And I lived on the Nile. During my visit in Luxor, I stayed at the flotel (floating hotel) that brought me from Aswan. I didn’t have to look for other accommodation in town. However, there were countless hotels and hostels ranging from hyper luxurious to rock-bottom basic. There was definitely something to fit any budget imaginable. For Luxor is one of Egypt’s most visited sights of all. Some of the stunning expensive hotels right by the river had lovely lush gardens and sophisticated courtyards sculpted to please the eye.

I heard that it was best to book the more expensive hotels through a local travel agent (there were heaps of them in towns frequented by tourists), who could often get much better deals. Same went for the Nile cruises and packages at one of the hundreds of flotels, whose quality varied from three to five stars. Like hotels. So, prices to stay on them would also vary.

Sphinx Alley. Luxor's end
Sphinx Alley. Luxor's end
When the night fell, I should be theoretically spending it on the boat. However, a team of journalists from one of Polish newspapers, had an idea to hit to the town, and I happily joined them. First we went for shisha (see below). The second and the last stop was a discothèque. We definitely wanted to boogie a little. The problem was that it was well after closing time. This didn’t discourage us however to call at one of the posher hotels by the Nile and request for the disco to be opened for us. I was actually astonished they actually obliged. I thought it would’ve been a major challenge. We had a great time, and partied happily with a silly selection of music and double portions of tonic in our G&T’s.

The last task was to quietly smuggle the crew back on the flotel, as they were not supposed to go out with the guests, and night partying and drinking was absolutely and most definitely off limits for them. They could be fired and that was the last thing we wanted to happen to them.

Luxor travelogue picture
Shisha, a hookah–like water pipe is what all men in Egypt smoke while hanging out in shisha cafes. It’s actually quite pleasant and relaxing and has nothing to do with drugs or nicotine. What’s actually smoked are dried fruit, plum and mango being the most popular. I don’t smoke but maybe because of that, I was able to generate the thicker and larger smoke than anyone else. I don’t know what it is but shisha gives you a spin. Perhaps at very frequent intervals, a lot of air is taken to lungs and unusually large amounts of oxygen get to your blood and brain (?)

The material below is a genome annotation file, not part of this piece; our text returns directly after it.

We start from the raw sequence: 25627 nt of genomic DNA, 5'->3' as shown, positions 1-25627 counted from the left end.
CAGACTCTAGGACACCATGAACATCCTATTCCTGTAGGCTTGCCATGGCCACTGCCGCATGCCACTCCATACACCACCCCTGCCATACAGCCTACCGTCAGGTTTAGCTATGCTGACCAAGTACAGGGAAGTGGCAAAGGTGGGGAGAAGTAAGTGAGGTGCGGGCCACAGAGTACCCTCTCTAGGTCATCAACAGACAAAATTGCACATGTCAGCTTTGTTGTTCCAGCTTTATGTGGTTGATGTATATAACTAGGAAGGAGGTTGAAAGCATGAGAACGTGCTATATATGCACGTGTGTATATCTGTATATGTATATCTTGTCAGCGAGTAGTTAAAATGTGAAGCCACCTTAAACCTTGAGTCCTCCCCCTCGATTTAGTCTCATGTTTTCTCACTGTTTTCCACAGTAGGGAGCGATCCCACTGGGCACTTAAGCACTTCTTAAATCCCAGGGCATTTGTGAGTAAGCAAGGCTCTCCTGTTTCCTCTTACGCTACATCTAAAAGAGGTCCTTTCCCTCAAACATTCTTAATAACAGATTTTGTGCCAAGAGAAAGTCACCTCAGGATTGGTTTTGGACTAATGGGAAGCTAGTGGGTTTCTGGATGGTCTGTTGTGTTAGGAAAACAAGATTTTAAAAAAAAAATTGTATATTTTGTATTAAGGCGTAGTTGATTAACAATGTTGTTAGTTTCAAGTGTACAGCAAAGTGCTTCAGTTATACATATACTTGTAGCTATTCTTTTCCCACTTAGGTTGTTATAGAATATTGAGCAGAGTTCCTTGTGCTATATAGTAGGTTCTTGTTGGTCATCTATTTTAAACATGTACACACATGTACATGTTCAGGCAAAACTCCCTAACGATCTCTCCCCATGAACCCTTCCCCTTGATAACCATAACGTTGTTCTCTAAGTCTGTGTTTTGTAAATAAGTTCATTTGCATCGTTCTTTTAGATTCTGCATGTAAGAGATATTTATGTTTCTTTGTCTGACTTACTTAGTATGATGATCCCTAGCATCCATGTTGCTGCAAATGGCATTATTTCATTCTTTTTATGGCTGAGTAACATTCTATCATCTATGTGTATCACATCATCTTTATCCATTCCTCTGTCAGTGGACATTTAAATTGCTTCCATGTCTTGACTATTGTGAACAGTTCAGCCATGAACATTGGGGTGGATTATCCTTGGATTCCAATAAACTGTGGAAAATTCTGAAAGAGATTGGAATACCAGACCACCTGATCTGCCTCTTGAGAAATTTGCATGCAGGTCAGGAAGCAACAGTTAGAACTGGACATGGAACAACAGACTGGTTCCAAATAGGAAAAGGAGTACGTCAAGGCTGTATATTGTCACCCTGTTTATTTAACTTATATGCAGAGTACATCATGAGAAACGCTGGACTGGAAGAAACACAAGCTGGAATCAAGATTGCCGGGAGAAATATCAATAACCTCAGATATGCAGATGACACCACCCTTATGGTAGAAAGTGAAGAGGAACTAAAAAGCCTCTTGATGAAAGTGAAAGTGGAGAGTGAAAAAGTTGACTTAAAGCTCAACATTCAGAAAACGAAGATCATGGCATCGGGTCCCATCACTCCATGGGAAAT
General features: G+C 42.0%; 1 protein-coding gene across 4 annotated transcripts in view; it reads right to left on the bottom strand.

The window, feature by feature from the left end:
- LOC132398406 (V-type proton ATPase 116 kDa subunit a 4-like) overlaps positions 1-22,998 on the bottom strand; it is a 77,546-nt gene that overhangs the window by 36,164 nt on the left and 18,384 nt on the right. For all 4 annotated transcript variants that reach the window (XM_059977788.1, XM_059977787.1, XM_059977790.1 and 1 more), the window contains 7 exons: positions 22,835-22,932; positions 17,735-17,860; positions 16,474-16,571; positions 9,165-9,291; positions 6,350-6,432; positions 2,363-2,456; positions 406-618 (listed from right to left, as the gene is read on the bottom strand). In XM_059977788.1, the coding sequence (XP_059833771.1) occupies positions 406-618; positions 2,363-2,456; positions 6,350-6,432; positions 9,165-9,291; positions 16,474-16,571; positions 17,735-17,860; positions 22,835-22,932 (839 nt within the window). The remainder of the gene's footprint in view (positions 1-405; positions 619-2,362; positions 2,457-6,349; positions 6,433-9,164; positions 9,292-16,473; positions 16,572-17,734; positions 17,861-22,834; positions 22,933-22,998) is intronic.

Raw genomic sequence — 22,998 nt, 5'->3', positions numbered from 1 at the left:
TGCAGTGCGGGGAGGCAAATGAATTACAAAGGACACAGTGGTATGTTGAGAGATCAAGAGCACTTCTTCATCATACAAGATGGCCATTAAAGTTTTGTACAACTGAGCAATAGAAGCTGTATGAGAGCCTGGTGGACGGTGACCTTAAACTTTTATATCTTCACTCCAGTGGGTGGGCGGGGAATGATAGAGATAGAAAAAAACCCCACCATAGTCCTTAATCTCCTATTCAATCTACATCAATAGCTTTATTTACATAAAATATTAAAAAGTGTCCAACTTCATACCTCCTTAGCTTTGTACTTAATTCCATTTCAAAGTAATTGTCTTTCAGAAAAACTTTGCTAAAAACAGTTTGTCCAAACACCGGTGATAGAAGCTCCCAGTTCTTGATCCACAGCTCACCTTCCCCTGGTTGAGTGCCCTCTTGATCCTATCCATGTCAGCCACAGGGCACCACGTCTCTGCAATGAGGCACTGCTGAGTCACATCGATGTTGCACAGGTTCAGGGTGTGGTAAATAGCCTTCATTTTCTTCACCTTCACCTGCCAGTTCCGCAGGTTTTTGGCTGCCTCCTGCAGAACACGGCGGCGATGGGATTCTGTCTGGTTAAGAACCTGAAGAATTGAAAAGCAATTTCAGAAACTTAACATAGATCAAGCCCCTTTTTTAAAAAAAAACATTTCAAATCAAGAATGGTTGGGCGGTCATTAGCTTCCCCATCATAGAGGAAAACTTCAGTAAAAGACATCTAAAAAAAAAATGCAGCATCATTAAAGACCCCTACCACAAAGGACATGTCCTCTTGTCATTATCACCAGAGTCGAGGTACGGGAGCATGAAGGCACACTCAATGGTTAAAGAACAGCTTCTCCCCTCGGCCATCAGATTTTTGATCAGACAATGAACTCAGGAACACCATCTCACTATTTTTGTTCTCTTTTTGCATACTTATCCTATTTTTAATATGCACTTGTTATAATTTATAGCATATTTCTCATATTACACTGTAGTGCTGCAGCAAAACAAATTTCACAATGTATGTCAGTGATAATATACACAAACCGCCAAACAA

The shisha bar was an interesting spot and I quickly noticed that it might’ve been a popular place for locals and foreigners alike. We sat on couches and chairs upstairs by a window with no windowpane, looking down to the street. I think it was near the train station, but I can’t remember exactly. A few guys from the boat crew took us there, so I didn’t pay any attention to where I was going – I simply didn’t have to.

Luxor Temple
Luxor Temple
I was dining at the flotel (it was a packaged deal) so I didn’t focus my attention towards eateries around the town. Yet it wasn’t hard to notice that Luxor had many cafes offering shisha and sweets, as well street food from simple stands. One would never walk hungry in town.

For decades, the history of Egypt and its monuments have been distorted by fantasists and sensationalists, probably triggered by many inconsistencies in the documentation about the country and its culture. There have been many myths broadcasted about the Egyptians, the temples, the pyramids, etc. further disfigured by Hollywood. And yet, when one speaks with the local Egyptologists, there is an answer for almost anything, to bust any myth, to explain every mystery. I spoke to my guide, Ahmed, who obliged to tell me the origins of Egypt, starting from the gods and their stories, lives and love affairs and ending with the methods of how pyramids and obelisks were built.

Other recommendations:
Hatsepsout Temple. Valley of the Kings.
Hatsepsout Temple. Valley of the Kings.
The Valley of the Kings is the place of rest of many pharaohs. If I’m not completely wrong, the necropolis was always at the other side of the Nile than the city of the living. The left bank of the river, which was used for the necropolis. The valley with the royal tombs didn’t strike me that much, surprisingly. Yes, some of the tombs were interesting and it was fun to go deep under ground to see the burial and the sarcophagus chambers, the corridors meticulously decorated and painted with stories of Egypt and the life of the pharaohs, explaining the role of the gods and the Egyptian life.

The majority of the tombs have been already discovered and only few of them are still being looked for but archaeological work will continue for many years.

A more interesting fact about the valley that l learned was the profession of the royal tomb raiders. Although it sounds like a job from very recent and crazy times, it was a major profit making activity in the ancient times, actually.

Published on Saturday April 12th, 2008

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Tue, Jun 15 2010 - 11:07 AM rating by xolar

Thanks for report - I love Egypt :)

Fri, Apr 25 2008 - 01:02 AM rating by jorgesanchez

Again you wrote a wonderful report

Tue, Apr 15 2008 - 02:36 AM rating by ravinderkumarsi

nice and superb report , remind me some of the reports by dav and rudi ,well done

Mon, Apr 14 2008 - 12:11 PM rating by bootlegga

Great pics!

Mon, Apr 14 2008 - 01:28 AM rating by rangutan

GLOBO's #1 Egyptian report!

Sun, Apr 13 2008 - 07:10 AM rating by marianne

Very good and informative, pleasure to read

Sun, Apr 13 2008 - 05:40 AM rating by davidx

Excellent report yet again